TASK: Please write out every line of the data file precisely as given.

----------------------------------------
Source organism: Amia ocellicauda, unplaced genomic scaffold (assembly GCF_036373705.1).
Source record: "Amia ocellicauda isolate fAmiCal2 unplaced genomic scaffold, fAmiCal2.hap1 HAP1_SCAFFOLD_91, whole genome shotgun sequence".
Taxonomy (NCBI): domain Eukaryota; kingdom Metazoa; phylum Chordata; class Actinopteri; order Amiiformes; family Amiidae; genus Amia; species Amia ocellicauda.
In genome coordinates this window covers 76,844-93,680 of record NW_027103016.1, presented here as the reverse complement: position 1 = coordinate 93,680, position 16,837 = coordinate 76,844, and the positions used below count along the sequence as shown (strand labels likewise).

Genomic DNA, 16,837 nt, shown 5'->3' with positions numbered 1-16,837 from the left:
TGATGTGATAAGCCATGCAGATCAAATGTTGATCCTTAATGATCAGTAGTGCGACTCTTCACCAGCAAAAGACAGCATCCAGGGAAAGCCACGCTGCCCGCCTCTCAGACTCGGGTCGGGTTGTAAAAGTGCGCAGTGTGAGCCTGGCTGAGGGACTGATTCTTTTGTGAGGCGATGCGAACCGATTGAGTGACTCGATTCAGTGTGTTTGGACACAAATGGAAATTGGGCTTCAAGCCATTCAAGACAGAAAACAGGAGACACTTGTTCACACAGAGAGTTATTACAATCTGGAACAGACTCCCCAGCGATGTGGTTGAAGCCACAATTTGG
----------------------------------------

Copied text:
Source organism: Amia ocellicauda, unplaced genomic scaffold (assembly GCF_036373705.1).
Source record: "Amia ocellicauda isolate fAmiCal2 unplaced genomic scaffold, fAmiCal2.hap1 HAP1_SCAFFOLD_91, whole genome shotgun sequence".
Taxonomy (NCBI): domain Eukaryota; kingdom Metazoa; phylum Chordata; class Actinopteri; order Amiiformes; family Amiidae; genus Amia; species Amia ocellicauda.
In genome coordinates this window covers 76,844-93,680 of record NW_027103016.1, presented here as the reverse complement: position 1 = coordinate 93,680, position 16,837 = coordinate 76,844, and the positions used below count along the sequence as shown (strand labels likewise).

Genomic DNA, 16,837 nt, shown 5'->3' with positions numbered 1-16,837 from the left:
TGATGTGATAAGCCATGCAGATCAAATGTTGATCCTTAATGATCAGTAGTGCGACTCTTCACCAGCAAAAGACAGCATCCAGGGAAAGCCACGCTGCCCGCCTCTCAGACTCGGGTCGGGTTGTAAAAGTGCGCAGTGTGAGCCTGGCTGAGGGACTGATTCTTTTGTGAGGCGATGCGAACCGATTGAGTGACTCGATTCAGTGTGTTTGGACACAAATGGAAATTGGGCTTCAAGCCATTCAAGACAGAAAACAGGAGACACTTGTTCACACAGAGAGTTATTACAATCTGGAACAGACTCCCCAGCGATGTGGTTGAAGCCACAATTTGG